Is it progress?

We have at times a fair feeling of what costs are required in any business, we are at times a little off, we are at times a little bemused, but what is the feeling that people got two days ago when the Financial Times gave us ‘Europe’s banks slash 60,000 jobs as outlook turns negative‘? The story (at https://www.ft.com/content/e17ee0f2-183b-11ea-9ee4-11f260415385) seems to hand over another part of a story, but not the one that is out in the lighters. When we are confronted with ‘European bosses have been left with little option but to slash tens of thousands more jobs to try to address their chronically poor profitability‘, we might think that banks are unprofitable, yet the entire debt issues seemingly takes that out of the equation. When you look around in your area, are there more banks or less banks? There is another side, any debt driven errors and system malfunctions are now clearly in the hands of the banks, this means that THEY must give rise to repairs, to paying for the issues at hand and they are not allowed to pass these costs onto the customers. You see 60,000 jobs are ‘suddenly’ regarded as ‘poor profitability‘. It seems that the data dimensionality of banks is almost literally set to ‘profit through inactions‘ and as such they must pay for the blowback because inaction is never a cause of non stop profit.

So when we see: “lenders across Germany, UK, France, Spain and Switzerland have collectively announced more than 60,000 jobs cuts this year” and we investigate the stage, we would come to very different conclusions. Yet the picture is not that clear, the graphics that the article show, an image that include those trading below book value and those above book value gives a different picture, it shows a remarkable group of European and Rest of World banks trading below book value, so they are trading at a loss, which is of course debatable at the best of times. In that group we find ING, HSBC, Deutsche bank, Santander and a few others, the question becomes, why were they allowed to trade below book values in the first place? and it opens up a can of worms on several sides. As such we see a repetition of the Dutch bad bank issues when we are confronted with “resulting in 18,000 job losses and the creation of a new “bad bank” to dispose of €288bn of unwanted assets” Yet what happened to the commissions of hundreds of staff members as close to a third of a trillion is not returned? We merely see banks that wanted to look good whilst there was no reason to see them as good, so as such “chief executive Christian Sewing announced a retreat from investment banking over the summer, resulting in 18,000 job losses” makes me wonder about the levels of stupidity allowed at Deutsche Banks, does that not count for you? I wonder if we get an article on just how much the bunglings of Christian Sewing got him paid, in base income and bonuses. The fact that Deutsche Bank is losing one in five jobs is a larger issue, the idea that one in five jobs are lost in a bank shows that they have been playing the numbers and in all this europe will see another wave of bank responsibility whilst it is done AFTER the fact, so why was the EU not on top of this? And people complain about me mentioning the entire EU gravy train, I reckon that this example should set the straight, the EU have been facilitating to a much larger degree and the taxpayer gets to pay the bill, or did you think that shoving ‘a new “bad bank” to dispose of €288bn of unwanted assets‘ was done for corporate responsibilities.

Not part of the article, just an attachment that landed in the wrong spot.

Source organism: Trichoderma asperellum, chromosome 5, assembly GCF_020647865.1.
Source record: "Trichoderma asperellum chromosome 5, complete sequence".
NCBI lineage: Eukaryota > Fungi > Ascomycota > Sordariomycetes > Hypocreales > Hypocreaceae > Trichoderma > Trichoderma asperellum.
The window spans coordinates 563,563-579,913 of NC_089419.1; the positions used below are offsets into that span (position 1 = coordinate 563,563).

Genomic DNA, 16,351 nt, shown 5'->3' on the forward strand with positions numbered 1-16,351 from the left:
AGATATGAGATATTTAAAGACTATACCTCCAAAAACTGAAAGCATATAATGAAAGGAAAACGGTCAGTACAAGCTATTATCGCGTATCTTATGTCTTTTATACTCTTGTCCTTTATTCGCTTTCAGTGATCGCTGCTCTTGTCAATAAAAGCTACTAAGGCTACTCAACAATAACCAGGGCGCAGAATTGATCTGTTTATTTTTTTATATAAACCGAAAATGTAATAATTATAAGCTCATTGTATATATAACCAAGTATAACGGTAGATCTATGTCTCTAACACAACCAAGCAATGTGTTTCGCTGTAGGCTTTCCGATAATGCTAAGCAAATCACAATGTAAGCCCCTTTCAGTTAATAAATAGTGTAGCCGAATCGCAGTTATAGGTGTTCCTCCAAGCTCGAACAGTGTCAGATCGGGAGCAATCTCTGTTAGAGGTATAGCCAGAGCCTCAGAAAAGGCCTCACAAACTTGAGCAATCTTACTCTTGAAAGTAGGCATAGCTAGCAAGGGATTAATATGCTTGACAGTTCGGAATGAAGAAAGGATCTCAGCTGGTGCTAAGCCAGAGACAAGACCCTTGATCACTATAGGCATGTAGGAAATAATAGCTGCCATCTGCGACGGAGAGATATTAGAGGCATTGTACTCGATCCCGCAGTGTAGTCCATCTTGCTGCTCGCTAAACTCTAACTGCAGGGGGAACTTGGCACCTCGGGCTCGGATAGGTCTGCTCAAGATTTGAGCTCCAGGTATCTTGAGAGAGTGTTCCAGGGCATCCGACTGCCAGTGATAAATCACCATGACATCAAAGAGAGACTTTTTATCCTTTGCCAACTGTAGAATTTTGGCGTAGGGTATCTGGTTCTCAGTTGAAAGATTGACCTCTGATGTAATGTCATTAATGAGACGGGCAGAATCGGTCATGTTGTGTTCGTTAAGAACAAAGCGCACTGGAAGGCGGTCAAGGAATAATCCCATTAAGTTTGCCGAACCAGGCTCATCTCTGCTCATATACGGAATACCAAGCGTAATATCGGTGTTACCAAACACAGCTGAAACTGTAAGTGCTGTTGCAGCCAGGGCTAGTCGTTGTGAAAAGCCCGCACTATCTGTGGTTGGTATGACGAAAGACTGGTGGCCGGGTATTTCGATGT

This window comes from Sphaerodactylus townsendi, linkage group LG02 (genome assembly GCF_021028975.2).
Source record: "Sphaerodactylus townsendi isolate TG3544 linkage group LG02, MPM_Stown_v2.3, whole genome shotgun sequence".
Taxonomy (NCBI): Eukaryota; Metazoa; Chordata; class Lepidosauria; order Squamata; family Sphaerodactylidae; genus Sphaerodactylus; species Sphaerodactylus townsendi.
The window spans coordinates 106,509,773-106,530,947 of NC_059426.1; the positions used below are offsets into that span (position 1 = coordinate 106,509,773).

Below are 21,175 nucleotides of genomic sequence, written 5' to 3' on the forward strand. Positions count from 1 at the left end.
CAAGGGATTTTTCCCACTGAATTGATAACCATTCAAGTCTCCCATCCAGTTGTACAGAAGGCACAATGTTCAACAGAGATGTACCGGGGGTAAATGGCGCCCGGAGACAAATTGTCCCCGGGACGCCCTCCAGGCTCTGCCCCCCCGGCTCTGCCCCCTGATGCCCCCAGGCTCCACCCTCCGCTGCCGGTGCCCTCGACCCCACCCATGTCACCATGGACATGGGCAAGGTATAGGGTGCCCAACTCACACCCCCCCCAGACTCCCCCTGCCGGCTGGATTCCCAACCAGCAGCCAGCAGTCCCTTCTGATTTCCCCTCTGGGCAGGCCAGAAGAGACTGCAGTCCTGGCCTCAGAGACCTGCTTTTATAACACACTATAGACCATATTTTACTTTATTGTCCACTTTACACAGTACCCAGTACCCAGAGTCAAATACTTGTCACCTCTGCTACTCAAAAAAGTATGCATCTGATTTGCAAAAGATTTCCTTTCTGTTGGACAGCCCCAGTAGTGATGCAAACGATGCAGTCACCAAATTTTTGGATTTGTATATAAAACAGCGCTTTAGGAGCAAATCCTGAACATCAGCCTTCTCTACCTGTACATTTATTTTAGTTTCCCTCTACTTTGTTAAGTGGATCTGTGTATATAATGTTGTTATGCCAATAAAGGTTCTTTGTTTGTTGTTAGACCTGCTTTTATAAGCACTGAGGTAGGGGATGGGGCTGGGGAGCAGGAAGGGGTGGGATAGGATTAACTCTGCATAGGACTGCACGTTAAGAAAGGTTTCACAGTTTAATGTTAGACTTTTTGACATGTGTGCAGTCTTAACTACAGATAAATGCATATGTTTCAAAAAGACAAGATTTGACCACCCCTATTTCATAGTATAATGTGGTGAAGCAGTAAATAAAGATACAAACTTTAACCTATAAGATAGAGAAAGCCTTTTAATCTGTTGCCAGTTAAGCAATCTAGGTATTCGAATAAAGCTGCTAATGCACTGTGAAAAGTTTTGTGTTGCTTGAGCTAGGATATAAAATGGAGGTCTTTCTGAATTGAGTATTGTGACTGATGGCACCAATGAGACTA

It gets to be a lot worse, Moody’s which does not have the greatest reputation when we look at financial meltdowns is stated to have said “Moody’s, which this week changed its outlook for global banks to negative from stable, warns that the “profitability gap between euro-area banks and global peers will widen further” in the medium term despite the large headcount reductions” yet when we mull over the numbers (Deutsche Bank with one in five jobs lost) gives out a whole different stage when we are confronted with “this week changed its outlook for global banks to negative from stable“, all whilst the numbers show that this was a flaw in the making, months in the making, as such it makes Moody’s a joke, not a reporting entity.

So all in al it is not consolidation, but a lack of oversight that is causing additional pain to the industry, I wonder how long it will take the other newspapers to catch on, and this is not limited to banks, this will take on a larger role all over Europe. Yet the gravy train will ignore the pains and it will support its own interests through recommendations.

 

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